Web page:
My Favorite All Butter Pie Crust Recipe

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This All Butter Pie Crust is my absolute favorite pie crust recipe. It works EVERY time and produces flaky, buttery homemade pie crust that will make your pie recipe perfect!

With this easy tutorial you will get the perfect pie crust every time.

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This EASY Pie Crust Recipe with butter is the best homemade flaky pie crust you'll ever make. NEVER buy a store bought pie crust again once you make this one!

I‘m going to break down my favorite all butter pie crust recipe for you, step-by-step, with photos and a video.

I’ve been using this all-butter pie crust recipe for over 10 years. I always try other recipes but I come back to this one because it’s so easy and so good.

To make a good pie crust you need just 4 ingredients: fat, water, flour, and salt. You can use a few different kinds of fats for pie crust, the most popular being butter, shortening (Crisco), or lard. I’m going to go against the grain and tell you, my crust is all butter. I love butter (who doesn’t?) and I find that the taste of an all butter pie crust is so much better than any other recipe.

4 ingredients to the perfect easy pie crust

A pie crust recipe with butter is such an easy pie crust to make. There are two ways I make this crust: in a food processor or by hand. You can do either one! This really is a no fail pie crust made with butter!

You just need to remember a few simple important tips:

  • Make sure your butter is COLD and your water is ICE WATER. Cold ingredients yield a better crust.
  • Make sure you chill the crust before you fill and/or bake it. Cold crust bakes better than any other kind, especially since this is an ALL BUTTER pie crust.

This crust makes one 9-inch pie crust. If you want to make a double crust pie, just double the recipe.

My all butter pie crust recipe is quick, fast, easy and delicious! It’s the perfect vehicle for ALL your pie recipe needs.

(The photo tutorial is below the recipe. Or watch the video instead!)

How to make pie crust from scratch

When you start making an all butter pie crust, you need to think ahead a little. Everything needs to be COLD. Cold butter and ice water are the keys to a successful crust. Before you start, dice your butter and then put it back in the refrigerator. Then fill a measuring cup with ice and water.

cubes of butter

Add your flour and salt to your food processor. (Remember, if you’re using unsalted butter, add an extra ¼ teaspoon of salt.)

Now, if you don’t have a food processor, don’t fret. You can do this by hand with a pastry cutter. I’m just really, really lazy. If you’re using a pastry cutter, just whisk the flour and salt first.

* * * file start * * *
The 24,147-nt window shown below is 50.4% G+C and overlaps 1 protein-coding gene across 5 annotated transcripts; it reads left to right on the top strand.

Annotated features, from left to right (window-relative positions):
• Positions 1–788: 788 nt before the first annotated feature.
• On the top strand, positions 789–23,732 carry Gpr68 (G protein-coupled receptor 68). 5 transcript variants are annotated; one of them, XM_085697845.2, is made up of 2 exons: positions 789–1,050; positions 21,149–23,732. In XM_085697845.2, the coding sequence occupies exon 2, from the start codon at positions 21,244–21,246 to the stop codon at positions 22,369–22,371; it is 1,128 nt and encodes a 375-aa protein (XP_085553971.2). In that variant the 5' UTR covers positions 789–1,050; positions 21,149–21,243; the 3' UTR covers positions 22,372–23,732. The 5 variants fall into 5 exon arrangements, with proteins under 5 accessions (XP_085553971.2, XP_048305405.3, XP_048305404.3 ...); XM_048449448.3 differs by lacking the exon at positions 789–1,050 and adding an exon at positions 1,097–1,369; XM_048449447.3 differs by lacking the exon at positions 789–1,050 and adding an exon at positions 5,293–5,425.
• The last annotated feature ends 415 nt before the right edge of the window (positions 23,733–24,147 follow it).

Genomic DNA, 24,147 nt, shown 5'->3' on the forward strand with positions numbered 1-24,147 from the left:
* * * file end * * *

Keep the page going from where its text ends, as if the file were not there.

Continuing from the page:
making All Butter Pie Crust in a food processor

Add your butter. It’s COLD, straight from the fridge. Don’t touch it too much. Don’t go answer the phone. Cold, straight from the fridge to the food processor!

combining ingredients to make an all butter pie crust

Pulse a couple of times. If you’re using a pastry cutter, now is the time to hope you’re been working your arms. Put some muscle into it!

This is what it will look like:

All Butter Pie Crust mixture, in a food processor

Add your ICE water. Not the ice, just the cold water. Start with 2 tablespoons.

ice water in a measuring spoon

Pulse a few times, let it run a few seconds. I always add a third tablespoon of water at that point, always. But, depending on altitude and humidity and your kitchen and the star alignment, you might not need the third…or you may need a fourth. Run the processor and your mixture should go from this:

All Butter Pie Crust mixture

To this:

All Butter Pie Crust dough in food processor

If it’s not coming together add more water, but wait to see if it comes together. You do not want a wet dough. It takes a few seconds for it to turn into the ball.

At this point, I do something unconventional: I don’t chill it yet. *gasp*

I hate rolling chilled dough. Like, I’d rather eat beets. So instead, I roll out my dough, put it in my pie plate, THEN chill it while I make my filling. This dough is sturdy enough to roll right away, and if it’s rolled out, it chills faster. Win-win, in my book.

(FYI, I do the same thing when I make sugar cookies!)

Okay, so now you have a ball of all butter pie crust dough.

Rolling out pie crust

Turn it out onto a cutting board or a silicone baking mat (like a roul’pat or a silpat) that’s been dusted with flour. FYI, if you’re using a cutting board or marble slab, you’ll need more flour. Silicone is better if you have it – less sticking with minimal flour, which is your goal. The more flour you add, the tougher your crust is going to be.